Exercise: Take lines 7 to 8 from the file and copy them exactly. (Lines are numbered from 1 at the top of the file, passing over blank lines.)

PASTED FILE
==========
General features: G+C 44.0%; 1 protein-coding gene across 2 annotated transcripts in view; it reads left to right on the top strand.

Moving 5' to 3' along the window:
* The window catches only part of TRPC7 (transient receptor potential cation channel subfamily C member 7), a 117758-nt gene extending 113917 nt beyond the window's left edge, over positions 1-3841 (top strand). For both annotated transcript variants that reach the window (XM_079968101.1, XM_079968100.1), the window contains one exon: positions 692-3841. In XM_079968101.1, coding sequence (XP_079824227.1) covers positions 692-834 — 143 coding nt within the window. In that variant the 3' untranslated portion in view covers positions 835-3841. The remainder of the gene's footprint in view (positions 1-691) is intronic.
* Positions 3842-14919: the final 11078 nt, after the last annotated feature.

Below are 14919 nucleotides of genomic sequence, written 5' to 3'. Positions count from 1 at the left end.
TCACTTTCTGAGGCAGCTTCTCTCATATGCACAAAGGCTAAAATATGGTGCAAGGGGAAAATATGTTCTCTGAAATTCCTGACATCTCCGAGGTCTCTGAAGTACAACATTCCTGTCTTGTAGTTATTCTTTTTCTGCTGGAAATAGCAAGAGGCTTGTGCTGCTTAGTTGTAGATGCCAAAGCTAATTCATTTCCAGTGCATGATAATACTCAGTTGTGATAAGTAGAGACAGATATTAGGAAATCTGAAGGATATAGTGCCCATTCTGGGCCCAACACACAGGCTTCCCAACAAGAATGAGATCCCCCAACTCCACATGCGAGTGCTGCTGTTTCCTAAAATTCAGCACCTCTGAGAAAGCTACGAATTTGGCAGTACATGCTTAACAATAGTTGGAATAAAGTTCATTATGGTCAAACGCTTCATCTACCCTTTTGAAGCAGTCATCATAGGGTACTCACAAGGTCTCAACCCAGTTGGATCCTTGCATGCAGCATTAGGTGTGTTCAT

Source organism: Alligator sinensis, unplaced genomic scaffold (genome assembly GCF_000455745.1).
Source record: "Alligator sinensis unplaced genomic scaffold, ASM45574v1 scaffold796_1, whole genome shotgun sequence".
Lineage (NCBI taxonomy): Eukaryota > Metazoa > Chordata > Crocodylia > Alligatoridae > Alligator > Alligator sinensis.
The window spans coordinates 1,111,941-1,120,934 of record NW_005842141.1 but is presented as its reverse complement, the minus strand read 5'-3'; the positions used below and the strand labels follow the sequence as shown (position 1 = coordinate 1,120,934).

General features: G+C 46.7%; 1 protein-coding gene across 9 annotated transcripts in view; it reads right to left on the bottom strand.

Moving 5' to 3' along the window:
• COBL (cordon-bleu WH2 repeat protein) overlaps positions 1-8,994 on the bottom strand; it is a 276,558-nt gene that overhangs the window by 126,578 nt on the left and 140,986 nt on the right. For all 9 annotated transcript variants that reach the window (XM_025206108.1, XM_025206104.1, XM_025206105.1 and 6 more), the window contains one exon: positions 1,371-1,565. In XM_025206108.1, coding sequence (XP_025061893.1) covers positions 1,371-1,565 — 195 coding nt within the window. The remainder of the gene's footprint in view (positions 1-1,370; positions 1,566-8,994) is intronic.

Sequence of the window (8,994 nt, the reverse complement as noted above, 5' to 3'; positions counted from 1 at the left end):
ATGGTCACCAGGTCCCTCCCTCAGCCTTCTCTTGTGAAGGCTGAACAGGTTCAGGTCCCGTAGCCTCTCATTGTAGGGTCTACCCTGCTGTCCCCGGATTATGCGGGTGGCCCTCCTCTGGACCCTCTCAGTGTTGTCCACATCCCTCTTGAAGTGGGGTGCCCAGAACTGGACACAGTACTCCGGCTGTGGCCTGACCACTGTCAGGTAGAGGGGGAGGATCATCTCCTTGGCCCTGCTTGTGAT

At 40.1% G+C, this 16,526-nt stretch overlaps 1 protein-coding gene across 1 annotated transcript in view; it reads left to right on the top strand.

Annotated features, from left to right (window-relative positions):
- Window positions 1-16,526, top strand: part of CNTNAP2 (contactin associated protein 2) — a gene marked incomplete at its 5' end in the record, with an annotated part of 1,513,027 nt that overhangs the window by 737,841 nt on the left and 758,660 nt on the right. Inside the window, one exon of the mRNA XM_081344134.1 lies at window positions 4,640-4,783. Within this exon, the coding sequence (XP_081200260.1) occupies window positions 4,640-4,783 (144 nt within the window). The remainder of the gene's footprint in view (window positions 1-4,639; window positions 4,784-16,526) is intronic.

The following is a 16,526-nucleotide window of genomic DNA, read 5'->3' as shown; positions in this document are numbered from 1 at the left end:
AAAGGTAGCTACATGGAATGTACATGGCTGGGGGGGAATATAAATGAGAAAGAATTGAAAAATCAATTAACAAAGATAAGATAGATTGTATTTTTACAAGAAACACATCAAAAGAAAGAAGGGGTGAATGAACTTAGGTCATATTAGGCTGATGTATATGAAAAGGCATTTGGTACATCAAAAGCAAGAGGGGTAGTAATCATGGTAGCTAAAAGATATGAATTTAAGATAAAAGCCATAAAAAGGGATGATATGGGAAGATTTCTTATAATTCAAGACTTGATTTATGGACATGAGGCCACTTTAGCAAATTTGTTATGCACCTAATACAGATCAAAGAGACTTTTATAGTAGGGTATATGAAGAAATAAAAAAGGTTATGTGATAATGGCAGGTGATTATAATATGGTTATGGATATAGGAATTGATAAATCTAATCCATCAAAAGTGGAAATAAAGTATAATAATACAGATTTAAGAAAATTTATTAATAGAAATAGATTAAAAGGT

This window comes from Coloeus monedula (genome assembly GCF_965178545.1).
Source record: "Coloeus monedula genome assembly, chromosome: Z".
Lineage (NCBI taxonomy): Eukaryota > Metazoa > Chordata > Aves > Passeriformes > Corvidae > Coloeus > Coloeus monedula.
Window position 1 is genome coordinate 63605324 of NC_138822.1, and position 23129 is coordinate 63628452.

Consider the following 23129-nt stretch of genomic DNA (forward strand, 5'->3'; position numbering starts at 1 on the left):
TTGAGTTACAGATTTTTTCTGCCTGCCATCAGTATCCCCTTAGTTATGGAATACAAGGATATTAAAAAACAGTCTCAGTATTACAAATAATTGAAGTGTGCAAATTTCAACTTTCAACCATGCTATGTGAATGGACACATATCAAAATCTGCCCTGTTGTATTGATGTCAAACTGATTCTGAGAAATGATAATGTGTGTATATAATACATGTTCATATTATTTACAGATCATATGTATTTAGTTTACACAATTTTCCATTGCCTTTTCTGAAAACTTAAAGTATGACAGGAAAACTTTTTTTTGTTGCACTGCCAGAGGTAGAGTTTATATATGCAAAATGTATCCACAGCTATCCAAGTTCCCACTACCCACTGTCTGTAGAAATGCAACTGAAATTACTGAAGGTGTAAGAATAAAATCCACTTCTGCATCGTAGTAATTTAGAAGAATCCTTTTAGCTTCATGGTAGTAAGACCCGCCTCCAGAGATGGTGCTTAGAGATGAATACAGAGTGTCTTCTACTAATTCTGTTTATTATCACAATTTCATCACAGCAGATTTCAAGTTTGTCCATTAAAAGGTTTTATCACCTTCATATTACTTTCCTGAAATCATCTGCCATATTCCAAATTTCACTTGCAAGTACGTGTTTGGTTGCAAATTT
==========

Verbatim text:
Source organism: Alligator sinensis, unplaced genomic scaffold (genome assembly GCF_000455745.1).
Source record: "Alligator sinensis unplaced genomic scaffold, ASM45574v1 scaffold796_1, whole genome shotgun sequence".